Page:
In the conversation about what is a "socially responsible" business, the formulation "Planet, People and Profit," is a good way for firms and individual owners to evaluate their business conduct and set goals to progressively become more responsible (no pun intended.) There is no agreed-upon standard for what defines a “socially responsible” business, and the subject is generously heaped with controversy.
For example, there are those who believe that being socially responsible means employers should pay workers what is called a "living wage." The living wage is determined by a formula that calculates what advocates consider the "real" cost of living in a particular area. This figure includes the local cost of food, rent, utilities, medical care, and other such expenses.
Other larger companies may actually support unionization. Find that hard to believe? That’s the case at L.J. Kruse in Berkeley, a very successful plumping firm that, among other things, installs tank-less water heaters and low flush toilets. Still other firms include their employees in programs like profit sharing, medical benefits, or flex hours, ample vacation and holiday pay, etc.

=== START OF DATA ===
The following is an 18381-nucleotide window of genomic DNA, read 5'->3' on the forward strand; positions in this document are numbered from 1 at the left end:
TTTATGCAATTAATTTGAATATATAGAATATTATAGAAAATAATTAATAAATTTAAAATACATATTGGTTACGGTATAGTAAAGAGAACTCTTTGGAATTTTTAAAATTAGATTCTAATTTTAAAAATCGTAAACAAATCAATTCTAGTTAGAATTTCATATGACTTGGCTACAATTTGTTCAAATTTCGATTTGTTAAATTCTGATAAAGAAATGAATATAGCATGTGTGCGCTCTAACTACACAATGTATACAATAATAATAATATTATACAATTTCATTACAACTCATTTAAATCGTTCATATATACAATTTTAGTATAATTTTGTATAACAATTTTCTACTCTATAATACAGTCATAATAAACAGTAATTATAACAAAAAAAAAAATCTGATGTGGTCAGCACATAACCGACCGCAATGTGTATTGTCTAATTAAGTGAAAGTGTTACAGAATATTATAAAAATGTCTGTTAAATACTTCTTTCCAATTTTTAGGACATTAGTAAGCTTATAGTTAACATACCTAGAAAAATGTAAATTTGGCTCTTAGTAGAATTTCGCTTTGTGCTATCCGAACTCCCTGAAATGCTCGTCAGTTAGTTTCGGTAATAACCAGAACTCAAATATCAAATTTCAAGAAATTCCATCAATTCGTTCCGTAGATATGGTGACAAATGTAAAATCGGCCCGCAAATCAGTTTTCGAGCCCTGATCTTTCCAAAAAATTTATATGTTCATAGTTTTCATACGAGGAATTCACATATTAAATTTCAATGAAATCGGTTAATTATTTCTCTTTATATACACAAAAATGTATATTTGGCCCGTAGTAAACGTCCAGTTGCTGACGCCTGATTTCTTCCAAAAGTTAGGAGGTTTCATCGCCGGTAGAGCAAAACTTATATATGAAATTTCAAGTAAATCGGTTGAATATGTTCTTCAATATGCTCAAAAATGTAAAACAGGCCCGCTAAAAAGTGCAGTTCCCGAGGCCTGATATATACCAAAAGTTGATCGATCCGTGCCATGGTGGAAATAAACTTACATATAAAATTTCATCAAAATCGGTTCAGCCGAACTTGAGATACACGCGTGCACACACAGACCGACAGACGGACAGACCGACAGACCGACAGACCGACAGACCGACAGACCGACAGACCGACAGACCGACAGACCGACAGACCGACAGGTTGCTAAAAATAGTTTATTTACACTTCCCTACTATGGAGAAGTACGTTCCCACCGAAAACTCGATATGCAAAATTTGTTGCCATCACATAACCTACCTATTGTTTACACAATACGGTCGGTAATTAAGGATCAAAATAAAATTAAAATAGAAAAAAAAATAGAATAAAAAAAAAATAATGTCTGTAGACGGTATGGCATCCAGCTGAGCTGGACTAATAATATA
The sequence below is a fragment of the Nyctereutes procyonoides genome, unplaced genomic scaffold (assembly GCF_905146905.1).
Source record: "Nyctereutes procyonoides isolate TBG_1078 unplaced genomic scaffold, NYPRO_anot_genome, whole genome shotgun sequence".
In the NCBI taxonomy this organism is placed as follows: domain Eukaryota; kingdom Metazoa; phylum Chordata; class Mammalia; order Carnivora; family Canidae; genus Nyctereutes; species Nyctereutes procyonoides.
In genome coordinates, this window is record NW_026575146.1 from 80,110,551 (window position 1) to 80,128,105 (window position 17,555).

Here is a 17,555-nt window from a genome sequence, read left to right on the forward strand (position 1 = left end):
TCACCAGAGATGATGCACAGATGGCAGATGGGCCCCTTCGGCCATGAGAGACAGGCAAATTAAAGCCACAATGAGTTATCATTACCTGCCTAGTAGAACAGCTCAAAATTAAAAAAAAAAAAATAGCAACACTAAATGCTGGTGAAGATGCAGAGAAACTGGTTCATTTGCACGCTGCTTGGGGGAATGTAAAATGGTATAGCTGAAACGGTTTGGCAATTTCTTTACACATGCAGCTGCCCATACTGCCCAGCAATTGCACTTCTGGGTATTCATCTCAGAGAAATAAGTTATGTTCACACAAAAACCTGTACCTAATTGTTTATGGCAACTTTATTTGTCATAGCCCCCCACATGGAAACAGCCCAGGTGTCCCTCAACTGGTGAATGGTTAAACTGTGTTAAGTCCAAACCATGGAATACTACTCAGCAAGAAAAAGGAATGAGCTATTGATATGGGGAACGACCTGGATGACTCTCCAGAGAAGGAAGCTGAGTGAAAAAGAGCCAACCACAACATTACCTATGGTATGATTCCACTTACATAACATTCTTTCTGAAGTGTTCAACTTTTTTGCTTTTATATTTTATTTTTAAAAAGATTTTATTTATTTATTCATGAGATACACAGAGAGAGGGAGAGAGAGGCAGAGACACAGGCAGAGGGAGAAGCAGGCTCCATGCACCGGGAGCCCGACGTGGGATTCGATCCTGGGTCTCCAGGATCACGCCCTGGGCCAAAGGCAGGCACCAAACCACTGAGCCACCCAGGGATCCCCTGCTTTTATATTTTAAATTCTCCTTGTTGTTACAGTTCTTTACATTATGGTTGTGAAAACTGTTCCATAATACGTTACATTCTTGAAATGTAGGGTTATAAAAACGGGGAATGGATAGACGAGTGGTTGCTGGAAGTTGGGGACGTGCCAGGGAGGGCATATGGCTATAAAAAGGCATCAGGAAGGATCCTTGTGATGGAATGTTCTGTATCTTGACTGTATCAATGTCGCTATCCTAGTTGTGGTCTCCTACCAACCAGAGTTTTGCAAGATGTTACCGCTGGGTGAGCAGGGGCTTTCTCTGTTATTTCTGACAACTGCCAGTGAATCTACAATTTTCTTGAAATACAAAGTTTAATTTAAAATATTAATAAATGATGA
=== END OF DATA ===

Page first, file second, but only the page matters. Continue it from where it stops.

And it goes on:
It’s probably safe to say that the vast majority of socially responsible companies believe that in order to be a sustainable business it’s crucial to have a workforce that is content, free of economic worry, and treated with respect.